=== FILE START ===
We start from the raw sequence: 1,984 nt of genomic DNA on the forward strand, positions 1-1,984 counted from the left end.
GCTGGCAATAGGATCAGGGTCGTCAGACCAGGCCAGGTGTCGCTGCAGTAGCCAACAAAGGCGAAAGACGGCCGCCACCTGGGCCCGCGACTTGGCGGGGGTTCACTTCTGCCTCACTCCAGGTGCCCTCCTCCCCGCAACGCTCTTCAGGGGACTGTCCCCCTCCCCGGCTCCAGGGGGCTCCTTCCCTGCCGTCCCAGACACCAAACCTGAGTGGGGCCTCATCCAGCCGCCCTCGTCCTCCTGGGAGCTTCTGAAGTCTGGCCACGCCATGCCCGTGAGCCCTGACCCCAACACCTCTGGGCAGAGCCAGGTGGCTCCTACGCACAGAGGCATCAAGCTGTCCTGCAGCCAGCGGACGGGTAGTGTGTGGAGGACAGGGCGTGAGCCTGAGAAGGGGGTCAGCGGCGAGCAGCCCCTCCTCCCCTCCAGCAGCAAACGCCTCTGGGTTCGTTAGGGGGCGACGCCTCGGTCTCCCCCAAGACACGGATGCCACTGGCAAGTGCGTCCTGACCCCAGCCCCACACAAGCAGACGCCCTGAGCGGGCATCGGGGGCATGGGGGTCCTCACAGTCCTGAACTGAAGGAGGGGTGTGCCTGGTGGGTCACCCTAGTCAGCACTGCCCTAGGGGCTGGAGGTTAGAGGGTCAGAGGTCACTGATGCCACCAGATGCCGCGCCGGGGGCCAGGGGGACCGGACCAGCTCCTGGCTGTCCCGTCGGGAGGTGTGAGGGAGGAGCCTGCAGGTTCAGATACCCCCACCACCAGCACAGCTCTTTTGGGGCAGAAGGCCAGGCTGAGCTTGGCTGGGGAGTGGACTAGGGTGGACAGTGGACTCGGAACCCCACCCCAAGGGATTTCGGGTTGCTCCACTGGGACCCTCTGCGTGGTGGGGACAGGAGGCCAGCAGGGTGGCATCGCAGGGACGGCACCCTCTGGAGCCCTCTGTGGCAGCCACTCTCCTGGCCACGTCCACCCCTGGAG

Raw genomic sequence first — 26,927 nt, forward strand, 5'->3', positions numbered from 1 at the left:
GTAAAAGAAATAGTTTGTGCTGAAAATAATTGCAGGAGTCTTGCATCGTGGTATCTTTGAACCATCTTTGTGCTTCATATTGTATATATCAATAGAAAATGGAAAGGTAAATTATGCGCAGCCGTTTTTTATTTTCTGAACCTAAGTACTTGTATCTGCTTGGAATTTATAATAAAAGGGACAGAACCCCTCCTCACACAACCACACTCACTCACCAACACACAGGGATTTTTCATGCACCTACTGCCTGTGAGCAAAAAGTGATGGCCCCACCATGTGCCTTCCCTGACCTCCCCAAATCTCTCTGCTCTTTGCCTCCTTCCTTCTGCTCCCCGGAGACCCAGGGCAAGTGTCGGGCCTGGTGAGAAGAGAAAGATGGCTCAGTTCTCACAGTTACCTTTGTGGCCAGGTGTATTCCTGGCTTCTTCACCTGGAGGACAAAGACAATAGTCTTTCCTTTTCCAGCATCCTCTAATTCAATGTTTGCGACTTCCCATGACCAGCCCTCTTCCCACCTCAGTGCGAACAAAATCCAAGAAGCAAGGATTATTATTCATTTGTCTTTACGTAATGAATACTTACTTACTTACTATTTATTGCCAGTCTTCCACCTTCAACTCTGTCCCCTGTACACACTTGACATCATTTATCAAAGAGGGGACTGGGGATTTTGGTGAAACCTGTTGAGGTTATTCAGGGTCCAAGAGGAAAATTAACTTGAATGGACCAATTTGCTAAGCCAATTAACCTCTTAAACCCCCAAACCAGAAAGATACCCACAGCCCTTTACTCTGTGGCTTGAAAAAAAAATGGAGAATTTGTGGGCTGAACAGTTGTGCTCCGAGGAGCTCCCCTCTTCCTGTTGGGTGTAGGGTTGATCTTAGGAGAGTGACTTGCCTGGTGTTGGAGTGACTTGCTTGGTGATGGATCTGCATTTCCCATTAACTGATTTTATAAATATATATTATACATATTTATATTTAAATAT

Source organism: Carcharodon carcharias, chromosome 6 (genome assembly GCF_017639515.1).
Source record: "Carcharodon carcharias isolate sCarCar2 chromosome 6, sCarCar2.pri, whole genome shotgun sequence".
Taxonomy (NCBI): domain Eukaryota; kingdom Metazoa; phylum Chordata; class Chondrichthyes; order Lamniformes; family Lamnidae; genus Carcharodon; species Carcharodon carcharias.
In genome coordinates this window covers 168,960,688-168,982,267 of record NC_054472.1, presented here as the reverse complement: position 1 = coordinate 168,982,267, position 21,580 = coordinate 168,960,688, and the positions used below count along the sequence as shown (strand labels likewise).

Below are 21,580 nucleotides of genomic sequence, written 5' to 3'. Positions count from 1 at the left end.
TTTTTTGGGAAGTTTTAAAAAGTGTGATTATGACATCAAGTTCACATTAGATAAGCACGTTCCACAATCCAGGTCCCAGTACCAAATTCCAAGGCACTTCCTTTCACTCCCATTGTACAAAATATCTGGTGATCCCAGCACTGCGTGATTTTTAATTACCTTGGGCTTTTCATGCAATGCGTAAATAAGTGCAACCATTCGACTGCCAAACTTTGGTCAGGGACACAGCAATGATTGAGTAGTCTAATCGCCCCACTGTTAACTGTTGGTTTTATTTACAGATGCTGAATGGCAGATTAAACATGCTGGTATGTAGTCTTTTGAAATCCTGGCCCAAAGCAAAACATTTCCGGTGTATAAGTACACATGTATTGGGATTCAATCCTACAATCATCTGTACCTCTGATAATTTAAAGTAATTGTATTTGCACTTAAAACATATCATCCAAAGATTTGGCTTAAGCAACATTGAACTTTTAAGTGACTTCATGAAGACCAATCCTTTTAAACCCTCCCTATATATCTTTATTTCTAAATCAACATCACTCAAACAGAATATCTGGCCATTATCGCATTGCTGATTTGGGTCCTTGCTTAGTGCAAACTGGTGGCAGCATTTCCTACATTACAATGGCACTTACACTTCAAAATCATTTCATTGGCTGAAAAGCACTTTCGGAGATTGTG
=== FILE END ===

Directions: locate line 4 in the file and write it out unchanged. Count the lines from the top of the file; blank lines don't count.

GTAAAAGAAATAGTTTGTGCTGAAAATAATTGCAGGAGTCTTGCATCGTGGTATCTTTGAACCATCTTTGTGCTTCATATTGTATATATCAATAGAAAATGGAAAGGTAAATTATGCGCAGCCGTTTTTTATTTTCTGAACCTAAGTACTTGTATCTGCTTGGAATTTATAATAAAAGGGACAGAACCCCTCCTCACACAACCACACTCACTCACCAACACACAGGGATTTTTCATGCACCTACTGCCTGTGAGCAAAAAGTGATGGCCCCACCATGTGCCTTCCCTGACCTCCCCAAATCTCTCTGCTCTTTGCCTCCTTCCTTCTGCTCCCCGGAGACCCAGGGCAAGTGTCGGGCCTGGTGAGAAGAGAAAGATGGCTCAGTTCTCACAGTTACCTTTGTGGCCAGGTGTATTCCTGGCTTCTTCACCTGGAGGACAAAGACAATAGTCTTTCCTTTTCCAGCATCCTCTAATTCAATGTTTGCGACTTCCCATGACCAGCCCTCTTCCCACCTCAGTGCGAACAAAATCCAAGAAGCAAGGATTATTATTCATTTGTCTTTACGTAATGAATACTTACTTACTTACTATTTATTGCCAGTCTTCCACCTTCAACTCTGTCCCCTGTACACACTTGACATCATTTATCAAAGAGGGGACTGGGGATTTTGGTGAAACCTGTTGAGGTTATTCAGGGTCCAAGAGGAAAATTAACTTGAATGGACCAATTTGCTAAGCCAATTAACCTCTTAAACCCCCAAACCAGAAAGATACCCACAGCCCTTTACTCTGTGGCTTGAAAAAAAAATGGAGAATTTGTGGGCTGAACAGTTGTGCTCCGAGGAGCTCCCCTCTTCCTGTTGGGTGTAGGGTTGATCTTAGGAGAGTGACTTGCCTGGTGTTGGAGTGACTTGCTTGGTGATGGATCTGCATTTCCCATTAACTGATTTTATAAATATATATTATACATATTTATATTTAAATAT